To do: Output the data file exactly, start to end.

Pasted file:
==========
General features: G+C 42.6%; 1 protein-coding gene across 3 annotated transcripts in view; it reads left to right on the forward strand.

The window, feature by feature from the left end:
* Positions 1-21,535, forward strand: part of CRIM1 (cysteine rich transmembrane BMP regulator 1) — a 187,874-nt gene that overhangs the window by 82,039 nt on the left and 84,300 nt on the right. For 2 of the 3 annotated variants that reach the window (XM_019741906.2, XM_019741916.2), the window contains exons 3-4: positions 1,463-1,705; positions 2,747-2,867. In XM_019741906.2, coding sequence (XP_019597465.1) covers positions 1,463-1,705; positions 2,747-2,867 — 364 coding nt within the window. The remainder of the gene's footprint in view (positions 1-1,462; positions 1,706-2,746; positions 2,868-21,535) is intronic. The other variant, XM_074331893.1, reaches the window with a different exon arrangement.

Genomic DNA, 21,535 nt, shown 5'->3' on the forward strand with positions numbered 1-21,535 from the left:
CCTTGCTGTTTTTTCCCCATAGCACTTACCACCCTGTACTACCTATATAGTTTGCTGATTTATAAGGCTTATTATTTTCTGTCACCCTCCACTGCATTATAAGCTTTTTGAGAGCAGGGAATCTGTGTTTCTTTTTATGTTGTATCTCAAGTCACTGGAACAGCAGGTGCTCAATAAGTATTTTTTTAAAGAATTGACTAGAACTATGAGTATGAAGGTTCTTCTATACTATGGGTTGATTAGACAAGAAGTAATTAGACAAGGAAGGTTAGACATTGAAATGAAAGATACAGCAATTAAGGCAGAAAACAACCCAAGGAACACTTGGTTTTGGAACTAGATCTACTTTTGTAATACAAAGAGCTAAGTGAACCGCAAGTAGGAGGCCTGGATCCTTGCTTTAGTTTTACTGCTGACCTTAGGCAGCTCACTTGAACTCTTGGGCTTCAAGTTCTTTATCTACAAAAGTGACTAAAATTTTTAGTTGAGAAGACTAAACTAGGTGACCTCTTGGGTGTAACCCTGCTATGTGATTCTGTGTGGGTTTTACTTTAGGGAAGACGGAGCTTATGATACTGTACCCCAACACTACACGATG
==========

General features: G+C 42.6%; 1 protein-coding gene across 3 annotated transcripts in view; it reads left to right on the forward strand.

The window, feature by feature from the left end:
* Positions 1-21,535, forward strand: part of CRIM1 (cysteine rich transmembrane BMP regulator 1) — a 187,874-nt gene that overhangs the window by 82,039 nt on the left and 84,300 nt on the right. For 2 of the 3 annotated variants that reach the window (XM_019741906.2, XM_019741916.2), the window contains exons 3-4: positions 1,463-1,705; positions 2,747-2,867. In XM_019741906.2, coding sequence (XP_019597465.1) covers positions 1,463-1,705; positions 2,747-2,867 — 364 coding nt within the window. The remainder of the gene's footprint in view (positions 1-1,462; positions 1,706-2,746; positions 2,868-21,535) is intronic. The other variant, XM_074331893.1, reaches the window with a different exon arrangement.

Genomic DNA, 21,535 nt, shown 5'->3' on the forward strand with positions numbered 1-21,535 from the left:
CCTTGCTGTTTTTTCCCCATAGCACTTACCACCCTGTACTACCTATATAGTTTGCTGATTTATAAGGCTTATTATTTTCTGTCACCCTCCACTGCATTATAAGCTTTTTGAGAGCAGGGAATCTGTGTTTCTTTTTATGTTGTATCTCAAGTCACTGGAACAGCAGGTGCTCAATAAGTATTTTTTTAAAGAATTGACTAGAACTATGAGTATGAAGGTTCTTCTATACTATGGGTTGATTAGACAAGAAGTAATTAGACAAGGAAGGTTAGACATTGAAATGAAAGATACAGCAATTAAGGCAGAAAACAACCCAAGGAACACTTGGTTTTGGAACTAGATCTACTTTTGTAATACAAAGAGCTAAGTGAACCGCAAGTAGGAGGCCTGGATCCTTGCTTTAGTTTTACTGCTGACCTTAGGCAGCTCACTTGAACTCTTGGGCTTCAAGTTCTTTATCTACAAAAGTGACTAAAATTTTTAGTTGAGAAGACTAAACTAGGTGACCTCTTGGGTGTAACCCTGCTATGTGATTCTGTGTGGGTTTTACTTTAGGGAAGACGGAGCTTATGATACTGTACCCCAACACTACACGATG